This article teaches a method to qualify and convert leads from an email subscribing list, segmenting them into different funnels and moving them up the loyalty ladder through emails. When you apply a solid process to it, email marketing works like a virtual salesman—driving sales day after day on autopilot. The problem is that most marketers make one, or both, of these big mistakes:

  1. The first big mistake is that they fail to follow-up. It sounds crazy, but most of the business owners don’t have a single follow-up campaign in place. They send emails to their list when they “feel like it.”
  2. The second big mistake marketers make is sending the exact same email to everyone on their list.

To avoid these mistakes, we will present you our proven method to email marketing which consists of 5 different types of e-mails, each type with a different purpose:

  1. Indoctrinate – Introduce new leads to you and your brand, and turn strangers into friends
  2. Engage – Talk to your leads about what interests them and encourage them to buy a relevant product or service.
  3. Ascend – Welcome your new customers or clients and encourage them to upgrade their experience by purchasing from you again.
  4. Segment – Learn what they want to hear more about and what they might want to buy next.
  5. Re-Engage/Win Back – Bring them back when they’ve fallen out of touch or the relationship has gone cold.

The important thing here is to see these different emails as a funnel, a new prospect must be INDOCTRINATED before they’ll engage with your message; must ENGAGE before they’ll buy; must buy before they’ll ASCEND; and once the process is over they’ll need to be SEGMENTED based on interest before they become RE-ENGAGED and buy again.

Next, let’s dive deeper into each email type:


The first step is to teach your new prospect about you, your company and your brand. You need to indoctrinate them. Who are you? What do you stand for? Why are you different? What should they expect from you? How often? What should they do next? The Indoctrination Phase is about bonding with your audience at a time when they’re most excited about you and your message: the days immediately following their initial subscription.

TIP:  If you want them to see a video, show an image of the video with the play button, and then link that image to the video on your website. This is a great way to entice clicks because it appears that you can play the video right there in the email.

There are 3 easy methods to boost engagement from your leads:

  1. Have them accept small commitments

Ask Them to Whitelist You (and More) In future emails you’ll be asking your subscriber to do things such as read a blog post, download a white paper or purchase an offer. An Indoctrination email is the time to start training your new subscribers to make small commitments. The first micro-commitment is to ask them to “whitelist” your email address to ensure safe delivery of your email to their inbox. Create a link to a page on your website that gives clear whitelisting instructions and let them know that they run the risk of not receiving your emails if they don’t whitelist you.

  1. Open loops

Cliffhangers create tension, and tension creates attention. The human brain craves conclusions, which is why the best emails leave your subscriber on the edge of their seat —anxiously awaiting your next email.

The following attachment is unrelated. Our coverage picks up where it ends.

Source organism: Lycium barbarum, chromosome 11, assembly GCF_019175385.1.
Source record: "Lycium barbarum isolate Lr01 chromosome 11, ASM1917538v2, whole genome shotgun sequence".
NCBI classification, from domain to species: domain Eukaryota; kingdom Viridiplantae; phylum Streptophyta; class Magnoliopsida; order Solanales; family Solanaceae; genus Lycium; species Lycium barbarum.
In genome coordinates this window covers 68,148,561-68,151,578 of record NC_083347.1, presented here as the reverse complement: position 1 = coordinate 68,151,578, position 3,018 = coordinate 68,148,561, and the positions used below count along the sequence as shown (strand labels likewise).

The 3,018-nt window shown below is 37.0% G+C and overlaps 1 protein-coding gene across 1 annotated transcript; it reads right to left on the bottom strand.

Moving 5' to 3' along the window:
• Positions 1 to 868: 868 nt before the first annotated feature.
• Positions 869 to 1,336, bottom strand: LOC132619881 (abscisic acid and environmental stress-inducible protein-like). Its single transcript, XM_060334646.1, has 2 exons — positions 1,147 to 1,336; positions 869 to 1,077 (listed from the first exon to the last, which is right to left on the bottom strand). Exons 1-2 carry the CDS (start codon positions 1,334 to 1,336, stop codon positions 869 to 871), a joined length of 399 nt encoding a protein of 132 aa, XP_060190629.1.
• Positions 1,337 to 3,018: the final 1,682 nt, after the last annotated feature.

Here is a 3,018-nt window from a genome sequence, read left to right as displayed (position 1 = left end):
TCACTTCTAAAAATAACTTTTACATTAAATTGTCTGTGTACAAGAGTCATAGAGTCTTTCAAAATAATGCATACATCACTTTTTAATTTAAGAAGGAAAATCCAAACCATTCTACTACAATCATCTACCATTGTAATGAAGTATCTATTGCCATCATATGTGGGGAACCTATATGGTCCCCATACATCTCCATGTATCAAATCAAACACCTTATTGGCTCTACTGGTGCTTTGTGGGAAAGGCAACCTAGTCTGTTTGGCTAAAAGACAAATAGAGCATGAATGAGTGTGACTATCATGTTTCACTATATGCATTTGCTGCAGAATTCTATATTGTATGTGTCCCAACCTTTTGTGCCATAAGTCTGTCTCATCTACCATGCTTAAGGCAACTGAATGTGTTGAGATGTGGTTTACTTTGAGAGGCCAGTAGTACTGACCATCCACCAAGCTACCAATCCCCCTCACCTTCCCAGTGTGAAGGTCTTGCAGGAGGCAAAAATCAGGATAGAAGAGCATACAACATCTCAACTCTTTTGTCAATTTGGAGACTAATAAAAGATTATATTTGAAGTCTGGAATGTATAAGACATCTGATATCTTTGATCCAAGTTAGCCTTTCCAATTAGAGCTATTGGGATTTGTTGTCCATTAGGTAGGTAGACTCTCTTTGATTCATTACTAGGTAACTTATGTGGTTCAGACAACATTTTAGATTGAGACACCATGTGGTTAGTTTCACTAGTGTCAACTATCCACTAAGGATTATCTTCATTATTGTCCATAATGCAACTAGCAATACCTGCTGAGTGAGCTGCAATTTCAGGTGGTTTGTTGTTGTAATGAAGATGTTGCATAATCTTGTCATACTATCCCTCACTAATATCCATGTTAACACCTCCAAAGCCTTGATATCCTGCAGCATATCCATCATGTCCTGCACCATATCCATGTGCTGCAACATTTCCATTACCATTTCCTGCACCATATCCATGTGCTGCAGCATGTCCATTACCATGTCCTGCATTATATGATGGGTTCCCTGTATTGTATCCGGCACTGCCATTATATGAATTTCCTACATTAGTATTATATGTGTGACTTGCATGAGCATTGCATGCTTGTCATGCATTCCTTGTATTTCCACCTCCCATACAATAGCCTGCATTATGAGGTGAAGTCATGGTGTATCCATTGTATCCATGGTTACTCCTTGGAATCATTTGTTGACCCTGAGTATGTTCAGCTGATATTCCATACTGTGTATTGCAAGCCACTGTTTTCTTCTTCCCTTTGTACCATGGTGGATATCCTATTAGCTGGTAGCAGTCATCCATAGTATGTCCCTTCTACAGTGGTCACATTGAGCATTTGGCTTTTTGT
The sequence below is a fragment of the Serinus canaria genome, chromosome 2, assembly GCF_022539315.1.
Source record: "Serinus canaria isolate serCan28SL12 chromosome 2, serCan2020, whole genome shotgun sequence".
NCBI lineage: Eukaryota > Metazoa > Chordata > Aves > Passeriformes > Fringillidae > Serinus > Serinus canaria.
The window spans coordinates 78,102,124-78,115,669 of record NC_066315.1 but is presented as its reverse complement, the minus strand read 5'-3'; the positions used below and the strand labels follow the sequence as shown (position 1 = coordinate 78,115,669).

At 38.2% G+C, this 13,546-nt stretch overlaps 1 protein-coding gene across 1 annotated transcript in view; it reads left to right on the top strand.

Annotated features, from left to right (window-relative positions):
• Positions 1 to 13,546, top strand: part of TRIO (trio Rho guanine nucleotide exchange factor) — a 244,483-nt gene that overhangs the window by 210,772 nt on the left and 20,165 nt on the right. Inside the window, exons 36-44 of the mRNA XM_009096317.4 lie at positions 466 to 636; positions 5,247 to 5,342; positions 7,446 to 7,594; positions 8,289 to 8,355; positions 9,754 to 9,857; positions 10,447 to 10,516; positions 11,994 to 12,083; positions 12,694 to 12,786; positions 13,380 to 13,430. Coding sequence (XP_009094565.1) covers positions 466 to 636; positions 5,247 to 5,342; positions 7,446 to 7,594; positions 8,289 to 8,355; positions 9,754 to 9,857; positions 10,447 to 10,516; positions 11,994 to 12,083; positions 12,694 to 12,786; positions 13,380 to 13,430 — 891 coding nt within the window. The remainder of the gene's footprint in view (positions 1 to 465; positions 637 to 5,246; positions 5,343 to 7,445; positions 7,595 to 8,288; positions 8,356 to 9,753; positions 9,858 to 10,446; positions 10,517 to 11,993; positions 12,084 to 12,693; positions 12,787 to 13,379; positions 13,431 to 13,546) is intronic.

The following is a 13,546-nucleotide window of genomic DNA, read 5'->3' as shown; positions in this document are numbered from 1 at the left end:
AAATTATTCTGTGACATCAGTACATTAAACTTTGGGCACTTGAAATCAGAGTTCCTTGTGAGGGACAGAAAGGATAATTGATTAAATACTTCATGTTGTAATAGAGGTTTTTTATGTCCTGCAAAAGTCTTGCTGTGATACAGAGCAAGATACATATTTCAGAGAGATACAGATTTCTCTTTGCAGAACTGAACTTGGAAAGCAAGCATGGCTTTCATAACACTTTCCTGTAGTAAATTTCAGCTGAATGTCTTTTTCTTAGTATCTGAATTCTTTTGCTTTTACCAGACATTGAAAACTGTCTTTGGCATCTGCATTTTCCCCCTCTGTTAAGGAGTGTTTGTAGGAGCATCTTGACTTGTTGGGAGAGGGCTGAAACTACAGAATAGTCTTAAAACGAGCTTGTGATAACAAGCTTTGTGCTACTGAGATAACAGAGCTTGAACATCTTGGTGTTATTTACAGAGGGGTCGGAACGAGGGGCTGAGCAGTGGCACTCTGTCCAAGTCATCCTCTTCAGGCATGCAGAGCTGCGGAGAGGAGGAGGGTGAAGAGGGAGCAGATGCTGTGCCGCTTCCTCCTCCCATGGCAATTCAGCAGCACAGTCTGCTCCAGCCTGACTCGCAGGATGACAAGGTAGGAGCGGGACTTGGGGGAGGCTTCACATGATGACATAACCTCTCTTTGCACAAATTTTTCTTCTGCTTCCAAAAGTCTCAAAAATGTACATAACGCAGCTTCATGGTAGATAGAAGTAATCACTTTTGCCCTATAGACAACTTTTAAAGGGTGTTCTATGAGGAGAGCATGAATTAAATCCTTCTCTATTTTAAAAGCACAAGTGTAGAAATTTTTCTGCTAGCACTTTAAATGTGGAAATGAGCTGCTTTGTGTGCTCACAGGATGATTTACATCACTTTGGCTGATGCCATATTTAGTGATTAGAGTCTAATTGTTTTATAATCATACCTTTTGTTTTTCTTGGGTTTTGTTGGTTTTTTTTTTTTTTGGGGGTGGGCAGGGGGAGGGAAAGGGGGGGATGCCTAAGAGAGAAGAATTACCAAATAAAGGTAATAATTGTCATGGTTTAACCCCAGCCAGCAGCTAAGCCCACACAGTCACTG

1. Bounce them around

This may be the most important purpose of your Indoctrination email. The primary metric used to determine whether your future emails will make it to the inbox or the SPAM box is engagement. In other words, when your subscribers take actions like… Open your email… Click on a link in your email… Favorite/Star your email, or… Reply to your email…  Also, clicks on social media links increase click-through rates of the emails, which is a sign of engagement. More importantly, when your subscribers follow your brand on Facebook and Twitter, this increases the chance that they’ll open your emails in the future. And increased open rates increase…you guessed it…ENGAGEMENT! That’s why the perfect welcome mail not only indoctrinates your new subscribers to your brand and message, it also gets them to take specific actions that will improve your deliverability and ensure your emails hit the primary inbox, and not some secondary folder or “Spam” box.


The role of an Engagement email is simple: To convert prospects into customers. In other words, Engagement emails make offers and ask for the order.

Lead Magnets are critical because they are the entry point into an Engagement Series. The quality of your Lead Magnet is the #1 variable in determining how fast your list will grow and whether someone will opt in to any particular Engagement Series to receive an offer. So… what the heck is a Lead Magnet? A Lead Magnet is simply a small “chunk” of value (usually content) that solves a SPECIFIC problem for a SPECIFIC market that is offered in exchange for an opt in. Some common types of Lead Magnets include: Special Reports, White Papers, Case Studies, Price Sheets, Cheat Sheets, Free Downloads… Lead Magnets are also critical because they are the entry point into your Invisible Selling Machine. The very act of opting in to receive a Lead Magnet indicates interest in the topic of that Lead Magnet, which should trigger a new Engagement Series dedicated to that topic.